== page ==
Everytime I cook white asparagus it has these strings in it, which are not really pleasant. Is it normal thing? Or I am doing something wrong? I peel asparagus and cook it in boiling water for 15 minutes in boiling water.

  • 2
    Maybe you don't peel them thoroughly enough?
    – Mr Lister
    May 17, 2015 at 17:31
  • @MrLister yeah maybe, but what is enough?
    – Andrey
    May 17, 2015 at 18:38
  • I wished I could tell you. I have the same problem.
    – Mr Lister
    May 17, 2015 at 20:34
  • How big were the stalks? I avoid any asparagus with stalks wider than about 1/2 inch in diameter, preferably thiner. The older (bigger) they are, the stringier they are.
    – Catija
    May 17, 2015 at 21:16
  • @Catija yeah I think thicker, I can't measure I ate them anyway, but they were pretty thick.
    – Andrey
    May 17, 2015 at 21:38

2 Answers 2


Contrary to popular belief, older asparagus is not what causes larger stalks and larger stalks are not tougher than thin stalks. The size of the stalk is determined by the variety of asparagus.

As cited in this article in the NYTimes , asparagus will start to get tough immediately upon cutting. It starts to toughen at the bottom and continues up the stalk. The asparagus need to be chilled very soon after cutting to prevent this.

Most of this loss of sweetness and toughening happens in the first day after harvest. Farmers can minimize it by chilling new-cut asparagus right away. But a delay of just four hours between harvest and chilling causes the spears to toughen significantly. So does allowing the chilled spears to warm up to 60 degrees or more in a grocery display or at the farmers’ market.

So, in short the toughness is most likely caused by improper storage when the asparagus is harvested.

We have two asparagus beds and we chose a large stalk variety as it seemed to have a little more flavor (to us). Once or twice we have let the stalks grow to over 2' long and they were still tender. That said, when we cut them, they are immediately refrigerated and stay chilled until we cook them.

  • 1
    +1, we also always keep them moist, either by submerging them in water or wrapping them in a wet towel, to prevent them drying out. May 18, 2015 at 12:46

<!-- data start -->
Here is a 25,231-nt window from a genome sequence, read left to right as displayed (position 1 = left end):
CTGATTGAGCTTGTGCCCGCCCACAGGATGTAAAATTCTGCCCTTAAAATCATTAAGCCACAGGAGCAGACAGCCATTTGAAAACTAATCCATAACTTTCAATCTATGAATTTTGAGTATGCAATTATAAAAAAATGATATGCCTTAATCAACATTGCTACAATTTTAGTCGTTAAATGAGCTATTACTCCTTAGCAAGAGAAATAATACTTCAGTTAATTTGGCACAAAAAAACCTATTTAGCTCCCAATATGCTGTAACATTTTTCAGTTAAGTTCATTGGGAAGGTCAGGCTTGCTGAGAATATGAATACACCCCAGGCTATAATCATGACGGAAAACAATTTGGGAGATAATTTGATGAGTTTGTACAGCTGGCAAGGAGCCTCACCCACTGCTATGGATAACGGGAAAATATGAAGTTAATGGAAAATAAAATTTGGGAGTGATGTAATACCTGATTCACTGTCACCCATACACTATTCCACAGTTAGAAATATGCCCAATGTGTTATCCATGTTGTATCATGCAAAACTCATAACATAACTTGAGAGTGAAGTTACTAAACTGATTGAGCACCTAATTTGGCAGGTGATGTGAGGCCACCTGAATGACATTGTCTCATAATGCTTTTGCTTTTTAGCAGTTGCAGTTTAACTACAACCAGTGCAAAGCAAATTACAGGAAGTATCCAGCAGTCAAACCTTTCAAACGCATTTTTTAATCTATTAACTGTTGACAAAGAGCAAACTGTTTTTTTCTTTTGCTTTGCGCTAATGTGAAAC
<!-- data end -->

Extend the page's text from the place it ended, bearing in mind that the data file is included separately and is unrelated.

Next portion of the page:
• If improper storage is guilty, I have no control over it, I bought it in supermarket and cooked the same day.
    – Andrey
    May 18, 2015 at 13:01
  • You are correct. Unfortunately we have no control over the handling and storage of items as they go through the steps to market. And this means we cannot always be assured of the highest quality. To that end, almost anything can be compromised but asparagus is more easily affected than other items.
    – Cindy
    May 18, 2015 at 13:18
  • @Cindy: True indeed. Asparagus is very delicate in that way. I always recommend buying them from a farmer. In Holland, the harvest season is very short (about two months, usually half way April to end of June), best not to let those two months go to waste by buying inferior ones from a supermarket. May 18, 2015 at 14:56

Usually stringiness is caused by not peeling them enough. Internal stringiness might be caused by overcooking the asparagus (assuming the asparagus is otherwise fine, and not woody).

I only cook them for around 8 minutes in boiling water, then take them of the heat, and let them rest in the water for another 8 minutes.

  • Hm I thought overcooking is only softening. I will try to boil less.
    – Andrey
    May 18, 2015 at 13:00
  • I don't have science to back it up, and am going by experience here, but on every single occasion that they turned out stringy, they all shared the following common properties: 1) They were properly peeled, 2) Not old, nor woody (fresh from the land actually, I never buy them from the supermarket), 3) Overboiled. It loses structure, and you're eating basically "strands of asparagus" which might explain the stringy texture. But I'm positive that the way of storage as Cindy mentioned has a definitive impact, and probably to a greater extent than overboiling. May 18, 2015 at 14:46

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